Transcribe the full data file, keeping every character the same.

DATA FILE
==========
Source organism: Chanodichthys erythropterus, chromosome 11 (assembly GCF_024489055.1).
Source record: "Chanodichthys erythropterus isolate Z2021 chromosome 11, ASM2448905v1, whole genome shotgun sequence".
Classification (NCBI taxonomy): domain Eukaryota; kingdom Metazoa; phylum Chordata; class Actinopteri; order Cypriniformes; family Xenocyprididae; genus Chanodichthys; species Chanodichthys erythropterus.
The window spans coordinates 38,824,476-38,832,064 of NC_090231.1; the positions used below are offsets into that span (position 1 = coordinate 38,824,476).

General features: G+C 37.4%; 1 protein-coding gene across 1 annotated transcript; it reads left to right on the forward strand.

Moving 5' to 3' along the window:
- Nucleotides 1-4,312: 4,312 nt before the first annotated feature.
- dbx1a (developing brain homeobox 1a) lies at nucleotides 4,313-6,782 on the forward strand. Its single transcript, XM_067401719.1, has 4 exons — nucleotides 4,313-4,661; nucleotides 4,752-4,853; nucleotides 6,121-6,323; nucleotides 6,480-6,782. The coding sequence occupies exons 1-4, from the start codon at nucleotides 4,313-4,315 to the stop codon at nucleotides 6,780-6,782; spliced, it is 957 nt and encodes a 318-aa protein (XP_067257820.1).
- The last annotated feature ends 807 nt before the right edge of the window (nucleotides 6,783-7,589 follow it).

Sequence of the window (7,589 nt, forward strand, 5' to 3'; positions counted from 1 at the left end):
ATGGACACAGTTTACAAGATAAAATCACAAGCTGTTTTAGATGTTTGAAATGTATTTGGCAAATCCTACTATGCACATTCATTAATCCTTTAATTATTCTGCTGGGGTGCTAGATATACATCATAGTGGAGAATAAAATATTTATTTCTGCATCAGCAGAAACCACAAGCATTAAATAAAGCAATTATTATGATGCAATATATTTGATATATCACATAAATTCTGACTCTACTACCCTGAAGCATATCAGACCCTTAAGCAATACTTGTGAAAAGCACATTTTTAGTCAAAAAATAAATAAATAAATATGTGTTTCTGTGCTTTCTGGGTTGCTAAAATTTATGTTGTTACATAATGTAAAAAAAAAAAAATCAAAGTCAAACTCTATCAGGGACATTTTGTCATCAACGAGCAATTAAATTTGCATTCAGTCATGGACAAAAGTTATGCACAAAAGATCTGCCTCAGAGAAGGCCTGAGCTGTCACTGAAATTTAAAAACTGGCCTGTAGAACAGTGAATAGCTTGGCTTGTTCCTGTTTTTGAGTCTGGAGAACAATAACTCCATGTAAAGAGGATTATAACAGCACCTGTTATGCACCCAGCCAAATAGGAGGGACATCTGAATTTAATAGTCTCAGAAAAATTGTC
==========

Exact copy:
Source organism: Chanodichthys erythropterus, chromosome 11 (assembly GCF_024489055.1).
Source record: "Chanodichthys erythropterus isolate Z2021 chromosome 11, ASM2448905v1, whole genome shotgun sequence".
Classification (NCBI taxonomy): domain Eukaryota; kingdom Metazoa; phylum Chordata; class Actinopteri; order Cypriniformes; family Xenocyprididae; genus Chanodichthys; species Chanodichthys erythropterus.
The window spans coordinates 38,824,476-38,832,064 of NC_090231.1; the positions used below are offsets into that span (position 1 = coordinate 38,824,476).

General features: G+C 37.4%; 1 protein-coding gene across 1 annotated transcript; it reads left to right on the forward strand.

Moving 5' to 3' along the window:
- Nucleotides 1-4,312: 4,312 nt before the first annotated feature.
- dbx1a (developing brain homeobox 1a) lies at nucleotides 4,313-6,782 on the forward strand. Its single transcript, XM_067401719.1, has 4 exons — nucleotides 4,313-4,661; nucleotides 4,752-4,853; nucleotides 6,121-6,323; nucleotides 6,480-6,782. The coding sequence occupies exons 1-4, from the start codon at nucleotides 4,313-4,315 to the stop codon at nucleotides 6,780-6,782; spliced, it is 957 nt and encodes a 318-aa protein (XP_067257820.1).
- The last annotated feature ends 807 nt before the right edge of the window (nucleotides 6,783-7,589 follow it).

Sequence of the window (7,589 nt, forward strand, 5' to 3'; positions counted from 1 at the left end):
ATGGACACAGTTTACAAGATAAAATCACAAGCTGTTTTAGATGTTTGAAATGTATTTGGCAAATCCTACTATGCACATTCATTAATCCTTTAATTATTCTGCTGGGGTGCTAGATATACATCATAGTGGAGAATAAAATATTTATTTCTGCATCAGCAGAAACCACAAGCATTAAATAAAGCAATTATTATGATGCAATATATTTGATATATCACATAAATTCTGACTCTACTACCCTGAAGCATATCAGACCCTTAAGCAATACTTGTGAAAAGCACATTTTTAGTCAAAAAATAAATAAATAAATATGTGTTTCTGTGCTTTCTGGGTTGCTAAAATTTATGTTGTTACATAATGTAAAAAAAAAAAAATCAAAGTCAAACTCTATCAGGGACATTTTGTCATCAACGAGCAATTAAATTTGCATTCAGTCATGGACAAAAGTTATGCACAAAAGATCTGCCTCAGAGAAGGCCTGAGCTGTCACTGAAATTTAAAAACTGGCCTGTAGAACAGTGAATAGCTTGGCTTGTTCCTGTTTTTGAGTCTGGAGAACAATAACTCCATGTAAAGAGGATTATAACAGCACCTGTTATGCACCCAGCCAAATAGGAGGGACATCTGAATTTAATAGTCTCAGAAAAATTGTC